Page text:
Midstream Oil and Gas
The oil industry is commonly categorized and identified by the three energy markets of upstream, midstream and downstream. The first phase of the industry involves locating oil fields, while the last phase involves serving up a wide variety of finished, high quality and fully processed products to consumers. Along the way there are quite a few integral steps. The upstream part of the industry involves the first phase of finding and drilling oil, the midstream phase involves shipping and storing the oil, and the downstream phase involves refining and distributing the processed oil-based products.
In this article we will discuss that all important middle step: the midstream sector. For clarity it is also important to note that some systems of classification use only the upstream and downstream sectors as their model. In systems such as this, the parts of the process traditionally considered to belong to the midstream sector are instead classified with the downstream sector. For the purposes of this piece, however, we will assume a three system model with the midstream sector as a separate, individual entity.
In its simplest terms the midstream industry can be described as the part of the process which involves the shipping and storage of the oil. Midstream is all about taking the crude oil retrieved in the upstream sector and getting it to the downstream processing facilities so that it can be turned into the various finished products in consumers’ daily lives. This may seem simple enough; however, there are quite a few logistical hurdles involved in this process which the midstream must successfully navigate. Let’s take a look at an overview of how the oil is transported.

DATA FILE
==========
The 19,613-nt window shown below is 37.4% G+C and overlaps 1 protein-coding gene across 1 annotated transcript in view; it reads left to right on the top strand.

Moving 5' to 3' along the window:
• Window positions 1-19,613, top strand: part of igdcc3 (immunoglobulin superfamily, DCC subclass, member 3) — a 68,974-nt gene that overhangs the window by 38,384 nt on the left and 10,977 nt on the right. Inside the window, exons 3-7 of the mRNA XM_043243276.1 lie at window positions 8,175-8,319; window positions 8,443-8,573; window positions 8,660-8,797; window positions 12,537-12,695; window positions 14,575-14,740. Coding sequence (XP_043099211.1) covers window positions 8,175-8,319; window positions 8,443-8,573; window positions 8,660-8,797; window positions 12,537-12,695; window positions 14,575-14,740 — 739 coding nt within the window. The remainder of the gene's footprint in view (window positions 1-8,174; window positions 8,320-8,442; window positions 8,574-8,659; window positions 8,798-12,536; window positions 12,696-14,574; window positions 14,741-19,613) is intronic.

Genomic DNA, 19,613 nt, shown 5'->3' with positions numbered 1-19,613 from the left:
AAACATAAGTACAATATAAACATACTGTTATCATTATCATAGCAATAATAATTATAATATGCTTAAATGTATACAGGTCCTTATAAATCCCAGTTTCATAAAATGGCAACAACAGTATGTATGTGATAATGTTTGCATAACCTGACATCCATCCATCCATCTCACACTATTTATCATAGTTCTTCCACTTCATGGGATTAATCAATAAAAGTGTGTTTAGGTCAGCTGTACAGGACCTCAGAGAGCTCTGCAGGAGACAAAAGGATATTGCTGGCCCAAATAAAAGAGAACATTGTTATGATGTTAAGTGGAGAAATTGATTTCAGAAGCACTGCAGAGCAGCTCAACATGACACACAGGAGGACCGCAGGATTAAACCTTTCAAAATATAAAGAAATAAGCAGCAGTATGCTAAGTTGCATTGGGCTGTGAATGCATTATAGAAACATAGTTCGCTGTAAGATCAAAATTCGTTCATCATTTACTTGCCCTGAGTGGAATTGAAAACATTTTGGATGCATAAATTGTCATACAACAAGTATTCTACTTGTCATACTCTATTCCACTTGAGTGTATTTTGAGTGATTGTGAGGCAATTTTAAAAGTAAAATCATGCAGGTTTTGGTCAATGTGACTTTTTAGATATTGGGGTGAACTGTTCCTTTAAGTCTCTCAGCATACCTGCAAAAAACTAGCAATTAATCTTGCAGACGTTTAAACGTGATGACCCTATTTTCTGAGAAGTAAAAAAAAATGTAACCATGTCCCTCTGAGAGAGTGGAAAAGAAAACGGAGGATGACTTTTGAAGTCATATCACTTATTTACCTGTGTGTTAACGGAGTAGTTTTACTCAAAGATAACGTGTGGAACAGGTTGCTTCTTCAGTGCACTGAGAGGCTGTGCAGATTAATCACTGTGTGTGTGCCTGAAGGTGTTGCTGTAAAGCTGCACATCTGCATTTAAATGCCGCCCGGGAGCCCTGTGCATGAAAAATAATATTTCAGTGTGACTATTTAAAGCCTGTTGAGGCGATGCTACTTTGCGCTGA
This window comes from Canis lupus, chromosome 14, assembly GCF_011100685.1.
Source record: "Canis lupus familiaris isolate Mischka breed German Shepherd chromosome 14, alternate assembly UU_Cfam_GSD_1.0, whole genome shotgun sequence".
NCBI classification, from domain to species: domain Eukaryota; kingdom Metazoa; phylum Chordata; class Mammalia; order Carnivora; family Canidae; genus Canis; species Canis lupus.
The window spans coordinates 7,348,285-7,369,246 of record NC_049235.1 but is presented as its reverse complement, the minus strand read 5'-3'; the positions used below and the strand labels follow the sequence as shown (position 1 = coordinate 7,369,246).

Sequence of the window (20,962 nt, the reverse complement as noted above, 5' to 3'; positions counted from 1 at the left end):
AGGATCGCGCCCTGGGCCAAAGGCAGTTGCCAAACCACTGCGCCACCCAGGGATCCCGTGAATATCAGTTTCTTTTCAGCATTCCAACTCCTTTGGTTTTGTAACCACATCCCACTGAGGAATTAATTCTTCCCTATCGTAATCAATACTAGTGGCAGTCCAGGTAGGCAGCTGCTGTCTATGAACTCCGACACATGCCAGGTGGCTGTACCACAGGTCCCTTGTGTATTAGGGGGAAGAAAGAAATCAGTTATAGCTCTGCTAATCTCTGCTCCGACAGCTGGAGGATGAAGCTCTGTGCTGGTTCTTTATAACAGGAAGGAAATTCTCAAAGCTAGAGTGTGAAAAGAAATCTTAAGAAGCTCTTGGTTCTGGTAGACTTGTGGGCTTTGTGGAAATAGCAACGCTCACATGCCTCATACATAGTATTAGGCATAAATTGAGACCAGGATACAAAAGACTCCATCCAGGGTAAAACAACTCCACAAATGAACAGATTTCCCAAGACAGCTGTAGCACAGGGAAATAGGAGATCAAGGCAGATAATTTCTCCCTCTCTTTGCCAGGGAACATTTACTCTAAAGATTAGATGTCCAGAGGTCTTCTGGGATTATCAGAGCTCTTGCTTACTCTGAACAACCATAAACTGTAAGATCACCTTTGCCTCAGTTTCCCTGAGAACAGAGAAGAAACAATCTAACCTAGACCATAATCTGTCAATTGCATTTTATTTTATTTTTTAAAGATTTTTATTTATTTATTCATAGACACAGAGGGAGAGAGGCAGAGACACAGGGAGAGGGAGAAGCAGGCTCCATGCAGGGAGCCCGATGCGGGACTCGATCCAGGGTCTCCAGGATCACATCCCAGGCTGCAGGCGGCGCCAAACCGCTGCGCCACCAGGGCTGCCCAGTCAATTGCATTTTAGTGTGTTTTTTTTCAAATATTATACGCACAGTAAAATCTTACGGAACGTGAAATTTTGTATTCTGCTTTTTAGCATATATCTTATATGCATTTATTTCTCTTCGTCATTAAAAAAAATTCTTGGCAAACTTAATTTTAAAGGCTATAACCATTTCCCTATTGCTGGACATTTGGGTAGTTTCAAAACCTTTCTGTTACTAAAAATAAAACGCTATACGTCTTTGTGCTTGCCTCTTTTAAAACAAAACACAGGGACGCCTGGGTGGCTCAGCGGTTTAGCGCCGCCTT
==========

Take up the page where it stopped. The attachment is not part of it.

Piping, or the pipeline, represents the most common way that the oil begins the process of being transported and distributed. To accomplish this, vast networks of pipelines need to be constructed and maintained. There are many potential obstacles involved in the piping of oil because it typically needs to travel long distances. Some of the most common hurdles include:
Compressor Stations/Pump Stations – Getting the oil and gas to travel the long distances to the downstream refinery locations requires extreme amounts of compression. Even with high amounts of pressure the pipeline routes need compression/pump stations at intervals to keep the flow moving.
Geopolitical – Since the oil does travel so far it is not at all uncommon for it to travel through multiple countries. Thus building and maintaining the pipeline will require successfully navigating these political waters, getting the right permits and other paperwork done, keeping the pipeline in compliance with local regulations, and negotiating taxes.
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A bill supported by the oil and gas industry that would change the way legacy lawsuits are handled is being "held hostage," according to one of its staunchest supporters. "(A) similar bill was already assigned to Judiciary A, so rightly it should go there," said Don Briggs, President of the Louisiana Oil and Gas Association. "However, they have been saying that it was going to go to the Senate Natural Resources Committee and die very quickly."